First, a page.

5/8 deck bolts

Does anyone have a copy or can cite from CABO when deck bolts were required. I know I was installing them in the 80’s…thanks.



This might help www.decks.com

Here is another good site. http://www.thedeckbarn.com/howto-buildadeck.aspx

I appreciate the response guys but I know how to build decks… I am looking for an old BOCA reference… once the ICC took over in 2000 I threw my BOCA NC residential book away and I wanted to reference same to my client whose seller is stating that they were not required at the time the home was built. I spoke with one of the AHJ whom I have worked with over the last 15 years…he said it was in there but he too no longer has his BOCA book but validated that it has been required for at least 15 years…at least in my county.




I would say that you are correct, they have been around a long time. What do you think of the 1/4 inch diameter structural wood screw that is suitable for deck ledger?

Depends on the shear strength and the number of screws used.
Many fasteners are made overseas where the heat treatment differs from here in the US

GRK http://www.grkfasteners.com/en/RSS_1_2_information.htm


Made in Canada:)



These are allowed by local AHJ.

Pretty lienient code enforcement in your area huh!:mrgreen:

Apparently in this particular town. I did get them to add more, they were at minimum 48" center. It was only a $400,000 house, new construction, what do you expect. :stuck_out_tongue:


They didn’t like “wasting” fasteners for hangers at joist either, pic. 3. :wink:

It sure makes me wonder on where they learned to build things. :):roll:

I do not see the bolts staggered 16" o.c. every other on the ledger either in picture 4. I am wrong. Look at picture 4 I see a pattern far right then nothing for well over 24" inches. Not just the type but appears not even close to enough…

It looks like white wood, Marcel…

No, it wasn’t Larry. Just a camera lighting. HD or Lo PT. lumber. :slight_smile:

10-4, my friend. :smiley:

Doing a code inspection Jeff?

Hi Ken,

The home owner was an engineer…when he got hold of the report he was not happy. The main contention was the deck and roof over the deck. Common sinkers were used to build the deck and improper ventilation of the roof resulted in over 100 nails backing out due to thermal expansion and contraction. The deck bolts were a side issue. I have been building homes in NC since the early 90’s and every county I have built has required bolts… when the ICC came out I discarded my BOCA book and other requirements held by local surrounding counties.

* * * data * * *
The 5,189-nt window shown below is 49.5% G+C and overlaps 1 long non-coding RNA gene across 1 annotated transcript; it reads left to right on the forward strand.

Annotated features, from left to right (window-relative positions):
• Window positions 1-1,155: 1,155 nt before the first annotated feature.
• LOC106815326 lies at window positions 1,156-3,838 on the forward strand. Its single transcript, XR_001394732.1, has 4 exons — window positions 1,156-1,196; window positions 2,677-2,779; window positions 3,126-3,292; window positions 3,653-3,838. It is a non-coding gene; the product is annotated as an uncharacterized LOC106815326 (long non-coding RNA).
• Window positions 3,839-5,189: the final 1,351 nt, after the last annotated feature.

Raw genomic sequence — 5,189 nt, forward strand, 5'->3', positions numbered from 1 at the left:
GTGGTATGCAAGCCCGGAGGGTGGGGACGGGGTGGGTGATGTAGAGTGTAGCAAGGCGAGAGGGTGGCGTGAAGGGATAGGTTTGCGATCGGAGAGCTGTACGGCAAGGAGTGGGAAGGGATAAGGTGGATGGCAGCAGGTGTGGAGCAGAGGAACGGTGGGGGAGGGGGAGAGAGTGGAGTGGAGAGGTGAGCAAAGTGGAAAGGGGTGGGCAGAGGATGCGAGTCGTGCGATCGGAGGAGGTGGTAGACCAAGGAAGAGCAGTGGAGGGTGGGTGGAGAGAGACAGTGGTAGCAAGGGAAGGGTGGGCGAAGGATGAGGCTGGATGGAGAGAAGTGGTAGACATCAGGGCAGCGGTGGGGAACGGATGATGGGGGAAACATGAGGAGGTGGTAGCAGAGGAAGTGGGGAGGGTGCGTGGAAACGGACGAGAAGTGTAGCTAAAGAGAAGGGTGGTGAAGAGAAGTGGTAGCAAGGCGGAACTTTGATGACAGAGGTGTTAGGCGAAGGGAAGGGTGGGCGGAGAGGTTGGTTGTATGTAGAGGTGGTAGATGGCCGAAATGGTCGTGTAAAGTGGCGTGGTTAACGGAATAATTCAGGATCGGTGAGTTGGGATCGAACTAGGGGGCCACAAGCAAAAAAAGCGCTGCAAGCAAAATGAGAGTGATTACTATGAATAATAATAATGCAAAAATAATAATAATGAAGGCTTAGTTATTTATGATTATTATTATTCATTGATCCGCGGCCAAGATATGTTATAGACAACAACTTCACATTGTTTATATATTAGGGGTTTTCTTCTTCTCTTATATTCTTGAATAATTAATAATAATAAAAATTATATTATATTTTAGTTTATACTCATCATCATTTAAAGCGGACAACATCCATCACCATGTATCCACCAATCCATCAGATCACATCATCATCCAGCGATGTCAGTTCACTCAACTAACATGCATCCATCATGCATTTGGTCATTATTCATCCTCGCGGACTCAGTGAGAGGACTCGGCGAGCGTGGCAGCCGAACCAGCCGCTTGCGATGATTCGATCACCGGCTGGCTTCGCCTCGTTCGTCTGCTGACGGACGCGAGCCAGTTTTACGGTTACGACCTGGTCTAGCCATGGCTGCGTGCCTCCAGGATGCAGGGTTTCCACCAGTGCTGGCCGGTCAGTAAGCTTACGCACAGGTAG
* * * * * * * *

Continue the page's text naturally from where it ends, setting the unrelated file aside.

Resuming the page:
The homeowner’s agent was not happy and called me numerous times to question my findings, mostly about the roof. She said that its common for nails to back out and wanted me to quote coded to back my findings for which I refused to do. (Other than the deck issue, many of the issues were from improper installations methods)
She was also complaining that she had so much money tied up into this listing that she was not going to make any money…of course she didn’t appreciate it when I told her that was not my concern.

She called me back later and advised an engineer went to look at the roof and said only a few nails were backing out and it was due to the angle of the nails.
I advised her that I seriously doubt an engineer would make such claim and if he did then she needs to have it in writing for which again such claim would discredit his honesty in light of the evidence I had to disprove such a position (I suspect the engineer was no other than the home owner himself).

Both the owner’s real estate agent and my client hired separate GC’s who much to the agents dismay, came out and backed my findings.

There were some other issues such as improper installation of the Fiber Cement Siding, insulation issues etc, which I also believe led to the engineer taking my report personal since he had the home built for himself and supposedly oversaw the project.

When I went back to re-inspect the repairs, you could cut the tension with a knife… in the end they made repairs and some monetary concessions.

Here in NC some inspectors, typically novice, were writing reports which would state that certain discrepancies violated code yet they would not cite code. As a result the HI board stepped in and made it so that if an HI mentions the word code then they must cite and provide documentation.

In all my years of inspections I have not and still do not reference code… I will provide ICC-ES reports at times to back my findings.